2013-03-24 Notes from the Bench

“Were You There?” Arranged by Harold Friedell
A commentary on this week’s music by Dr. James Gerber, Music Associate

The beloved African-American spiritual Were You There? is among those hymns and songs that are closely linked with Holy Week, which we begin today with our celebration of Palm Sunday, the Sunday of the Passion.  This spiritual is one example of African cultural heritage interacting with and influencing European-based cultures within the American context.  Today, this hymn is not exclusive to African-American congregations; it appears in the hymnals of most Christian denominations and is a part of those communities’ singing traditions.  Many of us are familiar with the portions of this text that speak of the torment suffered by Christ, however, in its entirety, the text of this hymn covers his Passion, Death, and Resurrection.  With each call, “were you there?” the worshiper is personally involved and may relate to each of the events of Christ’s Passion.  

The familiar melody associated with this text is believed to have been spontaneously composed by slaves during the nineteenth century. It is among a genre of spirituals characterized by their slow tempos, long phrases, and sustained tones.  Prior to the Civil War, melodies such as this would have been passed on through oral tradition; little was done to write down the spiritual songs of African-Americans.  Were You There? first appeared in print in 1899 in a collection titled “Old Plantation Hymns,” complied by William E. Barton and published in Boston.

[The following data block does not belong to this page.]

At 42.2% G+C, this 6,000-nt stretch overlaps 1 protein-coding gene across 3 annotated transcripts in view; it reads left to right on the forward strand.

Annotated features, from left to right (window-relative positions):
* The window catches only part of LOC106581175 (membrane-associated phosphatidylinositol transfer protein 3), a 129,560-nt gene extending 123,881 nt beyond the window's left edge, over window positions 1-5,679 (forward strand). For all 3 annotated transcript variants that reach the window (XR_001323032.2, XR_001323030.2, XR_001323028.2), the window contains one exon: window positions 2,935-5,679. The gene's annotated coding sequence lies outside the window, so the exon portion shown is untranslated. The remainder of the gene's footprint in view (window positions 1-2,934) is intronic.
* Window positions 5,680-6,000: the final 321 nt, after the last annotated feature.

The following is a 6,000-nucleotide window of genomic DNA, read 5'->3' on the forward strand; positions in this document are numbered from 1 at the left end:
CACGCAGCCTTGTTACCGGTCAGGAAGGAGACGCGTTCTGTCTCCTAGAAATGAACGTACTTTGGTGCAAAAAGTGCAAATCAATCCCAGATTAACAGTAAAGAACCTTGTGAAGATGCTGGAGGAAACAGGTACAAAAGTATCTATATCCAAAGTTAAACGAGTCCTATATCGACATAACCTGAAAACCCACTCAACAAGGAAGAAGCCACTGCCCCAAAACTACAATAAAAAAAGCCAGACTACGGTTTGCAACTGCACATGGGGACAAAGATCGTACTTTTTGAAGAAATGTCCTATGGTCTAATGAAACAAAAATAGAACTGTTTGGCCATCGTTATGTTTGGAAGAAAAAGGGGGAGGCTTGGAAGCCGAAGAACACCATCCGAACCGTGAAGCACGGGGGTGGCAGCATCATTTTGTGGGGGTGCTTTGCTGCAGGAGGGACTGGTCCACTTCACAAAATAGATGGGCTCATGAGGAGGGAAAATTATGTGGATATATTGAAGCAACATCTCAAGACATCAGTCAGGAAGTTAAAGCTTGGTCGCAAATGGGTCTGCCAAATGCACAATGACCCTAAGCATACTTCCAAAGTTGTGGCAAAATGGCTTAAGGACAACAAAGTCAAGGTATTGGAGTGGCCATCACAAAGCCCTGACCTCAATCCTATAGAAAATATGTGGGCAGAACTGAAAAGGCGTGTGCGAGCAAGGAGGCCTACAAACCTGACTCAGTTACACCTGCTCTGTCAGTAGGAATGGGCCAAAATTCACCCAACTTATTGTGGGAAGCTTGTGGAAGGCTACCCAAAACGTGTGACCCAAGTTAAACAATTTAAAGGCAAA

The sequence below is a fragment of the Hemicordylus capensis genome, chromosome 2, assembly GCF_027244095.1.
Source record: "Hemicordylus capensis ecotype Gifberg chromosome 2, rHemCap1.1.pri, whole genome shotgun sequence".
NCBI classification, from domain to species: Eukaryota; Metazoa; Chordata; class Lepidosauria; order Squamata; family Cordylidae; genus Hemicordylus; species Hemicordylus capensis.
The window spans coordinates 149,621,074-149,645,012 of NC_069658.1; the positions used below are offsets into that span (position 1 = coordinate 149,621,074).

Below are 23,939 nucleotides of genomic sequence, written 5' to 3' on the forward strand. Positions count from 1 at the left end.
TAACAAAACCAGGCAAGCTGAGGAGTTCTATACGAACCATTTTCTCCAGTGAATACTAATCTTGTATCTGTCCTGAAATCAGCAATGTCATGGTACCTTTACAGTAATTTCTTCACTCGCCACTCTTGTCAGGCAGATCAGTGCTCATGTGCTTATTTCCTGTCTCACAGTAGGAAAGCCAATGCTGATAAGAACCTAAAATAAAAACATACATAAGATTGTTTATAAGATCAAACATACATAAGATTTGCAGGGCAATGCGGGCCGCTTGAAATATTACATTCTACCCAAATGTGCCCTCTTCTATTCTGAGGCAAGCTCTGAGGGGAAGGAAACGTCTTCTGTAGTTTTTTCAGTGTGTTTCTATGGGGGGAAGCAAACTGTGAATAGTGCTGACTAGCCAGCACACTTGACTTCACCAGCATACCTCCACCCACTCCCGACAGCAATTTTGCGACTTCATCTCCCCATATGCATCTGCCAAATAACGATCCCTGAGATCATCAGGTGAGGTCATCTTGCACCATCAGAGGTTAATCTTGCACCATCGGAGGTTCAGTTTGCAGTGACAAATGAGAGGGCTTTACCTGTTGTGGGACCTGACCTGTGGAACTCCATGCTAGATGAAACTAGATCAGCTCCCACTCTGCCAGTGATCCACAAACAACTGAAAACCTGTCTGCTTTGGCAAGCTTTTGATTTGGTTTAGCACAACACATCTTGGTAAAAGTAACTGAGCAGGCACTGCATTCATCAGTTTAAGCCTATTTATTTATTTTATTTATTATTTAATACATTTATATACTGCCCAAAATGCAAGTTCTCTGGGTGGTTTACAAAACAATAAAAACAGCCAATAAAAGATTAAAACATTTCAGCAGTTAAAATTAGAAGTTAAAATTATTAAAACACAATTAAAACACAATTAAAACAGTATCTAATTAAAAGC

Today, the choir will sing a setting of this spiritual arranged by Harold Friedell (1905-1958) in 1938.  Friedell was among the foremost church musicians, organists, and teachers in New York City during the early to mid-twentieth century, holding prominent organist positions at Calvary Church and St. Bartholomew’s Church.  Friedell was professionally certified with the Fellowship of the American Guild of Organists (FAGO) in 1929 and awarded the honorary degree of Doctor of Music from Missouri Valley College in 1957.  In addition to his church duties, he was active as a recitalist performing a wide variety of repertoire and taught as part of the faculty of both theSchool of Sacred Music of Union Theological Seminary, where he taught composition and improvisation, and at the Guilmant Organ School.

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